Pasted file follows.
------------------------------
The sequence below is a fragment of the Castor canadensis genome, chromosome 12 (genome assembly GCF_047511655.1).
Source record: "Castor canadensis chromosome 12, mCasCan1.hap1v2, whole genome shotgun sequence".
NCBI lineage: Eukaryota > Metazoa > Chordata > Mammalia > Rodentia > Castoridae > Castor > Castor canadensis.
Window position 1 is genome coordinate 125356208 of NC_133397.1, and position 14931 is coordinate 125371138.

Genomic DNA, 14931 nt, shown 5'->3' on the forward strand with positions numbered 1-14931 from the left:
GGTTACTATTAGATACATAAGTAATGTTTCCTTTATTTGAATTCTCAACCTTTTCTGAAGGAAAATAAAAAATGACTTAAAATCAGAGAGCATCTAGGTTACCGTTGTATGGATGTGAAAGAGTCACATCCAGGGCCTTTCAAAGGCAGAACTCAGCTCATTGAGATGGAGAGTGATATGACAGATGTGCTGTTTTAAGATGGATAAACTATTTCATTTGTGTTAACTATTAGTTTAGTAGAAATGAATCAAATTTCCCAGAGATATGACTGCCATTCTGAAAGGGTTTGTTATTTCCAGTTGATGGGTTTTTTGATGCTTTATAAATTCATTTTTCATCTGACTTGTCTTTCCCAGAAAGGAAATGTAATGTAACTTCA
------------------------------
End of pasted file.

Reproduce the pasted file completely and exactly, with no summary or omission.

The sequence below is a fragment of the Castor canadensis genome, chromosome 12 (genome assembly GCF_047511655.1).
Source record: "Castor canadensis chromosome 12, mCasCan1.hap1v2, whole genome shotgun sequence".
NCBI lineage: Eukaryota > Metazoa > Chordata > Mammalia > Rodentia > Castoridae > Castor > Castor canadensis.
Window position 1 is genome coordinate 125356208 of NC_133397.1, and position 14931 is coordinate 125371138.

Genomic DNA, 14931 nt, shown 5'->3' on the forward strand with positions numbered 1-14931 from the left:
GGTTACTATTAGATACATAAGTAATGTTTCCTTTATTTGAATTCTCAACCTTTTCTGAAGGAAAATAAAAAATGACTTAAAATCAGAGAGCATCTAGGTTACCGTTGTATGGATGTGAAAGAGTCACATCCAGGGCCTTTCAAAGGCAGAACTCAGCTCATTGAGATGGAGAGTGATATGACAGATGTGCTGTTTTAAGATGGATAAACTATTTCATTTGTGTTAACTATTAGTTTAGTAGAAATGAATCAAATTTCCCAGAGATATGACTGCCATTCTGAAAGGGTTTGTTATTTCCAGTTGATGGGTTTTTTGATGCTTTATAAATTCATTTTTCATCTGACTTGTCTTTCCCAGAAAGGAAATGTAATGTAACTTCA